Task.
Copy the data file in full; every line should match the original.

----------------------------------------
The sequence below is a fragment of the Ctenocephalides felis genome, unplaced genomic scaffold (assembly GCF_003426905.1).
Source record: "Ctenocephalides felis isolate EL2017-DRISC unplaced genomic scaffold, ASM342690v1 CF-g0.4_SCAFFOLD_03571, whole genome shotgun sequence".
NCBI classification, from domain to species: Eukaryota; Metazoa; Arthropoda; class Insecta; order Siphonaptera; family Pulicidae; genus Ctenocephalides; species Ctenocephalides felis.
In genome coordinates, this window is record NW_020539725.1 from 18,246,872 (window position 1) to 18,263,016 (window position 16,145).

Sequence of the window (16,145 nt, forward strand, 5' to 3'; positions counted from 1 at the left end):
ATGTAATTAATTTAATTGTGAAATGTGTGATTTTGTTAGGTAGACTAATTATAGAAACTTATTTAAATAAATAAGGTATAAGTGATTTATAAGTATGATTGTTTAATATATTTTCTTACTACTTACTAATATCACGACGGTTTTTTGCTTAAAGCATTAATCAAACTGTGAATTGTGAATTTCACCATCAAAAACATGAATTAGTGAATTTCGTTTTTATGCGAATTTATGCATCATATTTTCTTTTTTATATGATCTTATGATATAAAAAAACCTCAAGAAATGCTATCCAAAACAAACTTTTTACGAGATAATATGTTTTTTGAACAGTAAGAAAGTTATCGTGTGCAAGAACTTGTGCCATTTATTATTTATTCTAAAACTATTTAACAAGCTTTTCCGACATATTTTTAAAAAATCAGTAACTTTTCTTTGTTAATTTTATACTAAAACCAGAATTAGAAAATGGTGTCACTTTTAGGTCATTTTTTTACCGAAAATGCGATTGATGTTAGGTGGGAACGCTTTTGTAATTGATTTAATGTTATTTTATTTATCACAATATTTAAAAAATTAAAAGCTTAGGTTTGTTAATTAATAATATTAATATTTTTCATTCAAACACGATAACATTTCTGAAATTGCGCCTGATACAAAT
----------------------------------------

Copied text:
The sequence below is a fragment of the Ctenocephalides felis genome, unplaced genomic scaffold (assembly GCF_003426905.1).
Source record: "Ctenocephalides felis isolate EL2017-DRISC unplaced genomic scaffold, ASM342690v1 CF-g0.4_SCAFFOLD_03571, whole genome shotgun sequence".
NCBI classification, from domain to species: Eukaryota; Metazoa; Arthropoda; class Insecta; order Siphonaptera; family Pulicidae; genus Ctenocephalides; species Ctenocephalides felis.
In genome coordinates, this window is record NW_020539725.1 from 18,246,872 (window position 1) to 18,263,016 (window position 16,145).

Sequence of the window (16,145 nt, forward strand, 5' to 3'; positions counted from 1 at the left end):
ATGTAATTAATTTAATTGTGAAATGTGTGATTTTGTTAGGTAGACTAATTATAGAAACTTATTTAAATAAATAAGGTATAAGTGATTTATAAGTATGATTGTTTAATATATTTTCTTACTACTTACTAATATCACGACGGTTTTTTGCTTAAAGCATTAATCAAACTGTGAATTGTGAATTTCACCATCAAAAACATGAATTAGTGAATTTCGTTTTTATGCGAATTTATGCATCATATTTTCTTTTTTATATGATCTTATGATATAAAAAAACCTCAAGAAATGCTATCCAAAACAAACTTTTTACGAGATAATATGTTTTTTGAACAGTAAGAAAGTTATCGTGTGCAAGAACTTGTGCCATTTATTATTTATTCTAAAACTATTTAACAAGCTTTTCCGACATATTTTTAAAAAATCAGTAACTTTTCTTTGTTAATTTTATACTAAAACCAGAATTAGAAAATGGTGTCACTTTTAGGTCATTTTTTTACCGAAAATGCGATTGATGTTAGGTGGGAACGCTTTTGTAATTGATTTAATGTTATTTTATTTATCACAATATTTAAAAAATTAAAAGCTTAGGTTTGTTAATTAATAATATTAATATTTTTCATTCAAACACGATAACATTTCTGAAATTGCGCCTGATACAAAT